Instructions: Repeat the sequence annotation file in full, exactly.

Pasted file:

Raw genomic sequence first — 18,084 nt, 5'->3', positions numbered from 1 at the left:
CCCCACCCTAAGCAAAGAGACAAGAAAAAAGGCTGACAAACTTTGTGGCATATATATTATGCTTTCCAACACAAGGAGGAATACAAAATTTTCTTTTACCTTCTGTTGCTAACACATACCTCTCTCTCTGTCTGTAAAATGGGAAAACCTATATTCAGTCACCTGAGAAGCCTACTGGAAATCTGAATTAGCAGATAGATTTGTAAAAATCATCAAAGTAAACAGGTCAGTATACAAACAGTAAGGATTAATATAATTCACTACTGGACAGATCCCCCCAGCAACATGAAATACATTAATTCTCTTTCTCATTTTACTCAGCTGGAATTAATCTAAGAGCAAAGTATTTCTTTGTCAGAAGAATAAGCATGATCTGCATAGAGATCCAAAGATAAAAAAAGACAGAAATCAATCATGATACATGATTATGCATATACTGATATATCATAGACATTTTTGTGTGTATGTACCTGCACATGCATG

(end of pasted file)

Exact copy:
Raw genomic sequence first — 18,084 nt, 5'->3', positions numbered from 1 at the left:
CCCCACCCTAAGCAAAGAGACAAGAAAAAAGGCTGACAAACTTTGTGGCATATATATTATGCTTTCCAACACAAGGAGGAATACAAAATTTTCTTTTACCTTCTGTTGCTAACACATACCTCTCTCTCTGTCTGTAAAATGGGAAAACCTATATTCAGTCACCTGAGAAGCCTACTGGAAATCTGAATTAGCAGATAGATTTGTAAAAATCATCAAAGTAAACAGGTCAGTATACAAACAGTAAGGATTAATATAATTCACTACTGGACAGATCCCCCCAGCAACATGAAATACATTAATTCTCTTTCTCATTTTACTCAGCTGGAATTAATCTAAGAGCAAAGTATTTCTTTGTCAGAAGAATAAGCATGATCTGCATAGAGATCCAAAGATAAAAAAAGACAGAAATCAATCATGATACATGATTATGCATATACTGATATATCATAGACATTTTTGTGTGTATGTACCTGCACATGCATG